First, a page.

If Democrats agree to pass the short-term debt ceiling hike with the budget requirement attached, it would force the party to lay out its spending priorities with less than two years until a half-dozen red-state Democrats face reelection. If they don’t, Republicans will paint them as irresponsible stewards of the public’s dollars. Such a measure also would satisfy conservative Republicans pushing for big spending cuts.
But practically, Republicans think they have more leverage if they reserve their firepower for fights over government funding and the sequester.
Here’s why: Top GOP aides say the spending battles — which will sprout in February and March — give them the leverage Obama enjoyed in the debate over the Bush tax hikes at the end of 2012.
Just like the tax hikes would have automatically taken hold on Jan. 1 without the fiscal cliff deal, steep automatic spending reductions will take hold on March 2 unless Congress acts. So when Boehner eventually negotiates with Obama over government funding and the sequester — which the GOP hopes will be paired in one fight — the GOP thinks Obama will want to protect the Pentagon by replacing the spending cuts with more targeted reductions. The goal of the Republican leadership is to convince Obama to enact some entitlement reform as part of those cuts.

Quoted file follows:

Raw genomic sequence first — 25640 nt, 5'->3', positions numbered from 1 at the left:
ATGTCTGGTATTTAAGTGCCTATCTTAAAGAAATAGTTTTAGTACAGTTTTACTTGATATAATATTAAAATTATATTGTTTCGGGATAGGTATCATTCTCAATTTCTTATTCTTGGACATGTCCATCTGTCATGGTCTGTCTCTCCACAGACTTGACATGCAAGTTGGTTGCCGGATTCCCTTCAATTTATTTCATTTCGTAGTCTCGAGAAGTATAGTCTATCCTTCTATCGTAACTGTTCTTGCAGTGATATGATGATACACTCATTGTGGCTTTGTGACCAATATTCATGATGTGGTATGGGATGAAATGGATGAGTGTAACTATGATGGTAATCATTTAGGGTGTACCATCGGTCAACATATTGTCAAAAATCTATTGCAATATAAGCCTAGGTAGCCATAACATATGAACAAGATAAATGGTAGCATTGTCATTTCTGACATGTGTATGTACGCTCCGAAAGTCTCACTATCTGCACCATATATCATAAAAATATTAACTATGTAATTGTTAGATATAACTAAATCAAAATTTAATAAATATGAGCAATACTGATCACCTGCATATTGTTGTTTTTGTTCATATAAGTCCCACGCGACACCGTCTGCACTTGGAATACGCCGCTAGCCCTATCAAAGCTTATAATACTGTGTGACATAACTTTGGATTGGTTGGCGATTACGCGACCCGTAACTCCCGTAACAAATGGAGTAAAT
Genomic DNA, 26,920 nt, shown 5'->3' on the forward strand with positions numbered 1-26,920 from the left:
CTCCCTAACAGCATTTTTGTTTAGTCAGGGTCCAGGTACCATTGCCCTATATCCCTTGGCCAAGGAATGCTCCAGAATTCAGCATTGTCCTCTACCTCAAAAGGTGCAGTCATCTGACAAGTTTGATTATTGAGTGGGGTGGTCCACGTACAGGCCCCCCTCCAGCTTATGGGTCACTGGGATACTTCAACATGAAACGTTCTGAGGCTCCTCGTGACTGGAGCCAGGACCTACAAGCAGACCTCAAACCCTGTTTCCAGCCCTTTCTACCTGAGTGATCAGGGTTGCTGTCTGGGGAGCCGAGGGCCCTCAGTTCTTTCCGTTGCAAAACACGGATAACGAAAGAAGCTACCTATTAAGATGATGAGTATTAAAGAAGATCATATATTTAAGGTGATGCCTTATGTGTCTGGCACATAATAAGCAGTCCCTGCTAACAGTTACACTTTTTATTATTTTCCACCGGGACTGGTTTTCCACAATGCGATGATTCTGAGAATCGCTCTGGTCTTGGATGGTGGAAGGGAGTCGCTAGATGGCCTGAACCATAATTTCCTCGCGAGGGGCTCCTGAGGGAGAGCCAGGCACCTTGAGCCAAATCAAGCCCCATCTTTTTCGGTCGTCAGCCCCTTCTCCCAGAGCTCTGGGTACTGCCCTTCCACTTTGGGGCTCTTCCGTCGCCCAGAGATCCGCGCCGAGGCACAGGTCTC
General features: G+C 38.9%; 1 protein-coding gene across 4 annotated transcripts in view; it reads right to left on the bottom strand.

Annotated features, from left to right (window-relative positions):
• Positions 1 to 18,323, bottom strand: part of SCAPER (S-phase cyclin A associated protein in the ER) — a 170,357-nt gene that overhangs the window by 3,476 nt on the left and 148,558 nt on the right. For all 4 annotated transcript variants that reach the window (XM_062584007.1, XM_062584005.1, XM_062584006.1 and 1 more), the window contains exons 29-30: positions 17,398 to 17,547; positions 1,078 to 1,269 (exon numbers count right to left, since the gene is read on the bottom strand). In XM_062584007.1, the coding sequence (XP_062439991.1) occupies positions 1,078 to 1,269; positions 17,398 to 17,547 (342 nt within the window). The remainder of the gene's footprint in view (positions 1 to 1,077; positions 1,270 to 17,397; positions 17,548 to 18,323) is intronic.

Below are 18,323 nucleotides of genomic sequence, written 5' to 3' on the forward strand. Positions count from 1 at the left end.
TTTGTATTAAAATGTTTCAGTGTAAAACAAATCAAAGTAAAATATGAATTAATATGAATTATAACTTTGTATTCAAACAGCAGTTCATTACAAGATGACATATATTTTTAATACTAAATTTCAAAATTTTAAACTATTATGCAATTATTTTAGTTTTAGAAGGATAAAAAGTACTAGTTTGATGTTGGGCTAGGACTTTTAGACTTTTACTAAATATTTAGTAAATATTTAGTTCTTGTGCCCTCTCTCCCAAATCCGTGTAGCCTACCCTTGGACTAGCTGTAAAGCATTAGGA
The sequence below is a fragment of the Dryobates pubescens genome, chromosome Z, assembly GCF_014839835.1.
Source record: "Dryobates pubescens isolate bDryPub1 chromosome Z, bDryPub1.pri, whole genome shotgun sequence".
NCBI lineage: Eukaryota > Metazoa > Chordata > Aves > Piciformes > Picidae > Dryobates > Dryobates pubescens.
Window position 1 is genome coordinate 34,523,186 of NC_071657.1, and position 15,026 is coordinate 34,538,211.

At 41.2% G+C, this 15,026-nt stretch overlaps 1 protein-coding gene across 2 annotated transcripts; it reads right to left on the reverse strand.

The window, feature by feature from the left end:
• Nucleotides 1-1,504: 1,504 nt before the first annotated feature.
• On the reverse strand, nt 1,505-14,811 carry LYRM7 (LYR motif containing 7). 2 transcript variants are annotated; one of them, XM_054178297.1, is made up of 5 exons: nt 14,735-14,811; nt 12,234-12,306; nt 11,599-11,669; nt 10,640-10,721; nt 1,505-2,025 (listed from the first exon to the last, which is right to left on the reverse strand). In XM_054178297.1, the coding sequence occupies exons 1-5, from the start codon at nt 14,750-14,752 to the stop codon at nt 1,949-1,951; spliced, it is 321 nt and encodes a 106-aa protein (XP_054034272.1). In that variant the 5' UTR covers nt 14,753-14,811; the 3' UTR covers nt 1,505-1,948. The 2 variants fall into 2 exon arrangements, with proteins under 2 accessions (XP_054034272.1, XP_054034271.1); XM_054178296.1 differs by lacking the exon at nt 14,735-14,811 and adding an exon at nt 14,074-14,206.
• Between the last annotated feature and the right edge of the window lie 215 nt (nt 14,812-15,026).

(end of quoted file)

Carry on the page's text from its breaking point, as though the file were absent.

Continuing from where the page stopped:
Furthermore, if the sequester kicks in, Boehner will legitimately be able to tell conservatives that government funding has been slashed to the low levels supported by the conservative Republican Study Committee.
Then, in April, Republicans think they will be in a better position to fight on the debt ceiling once again.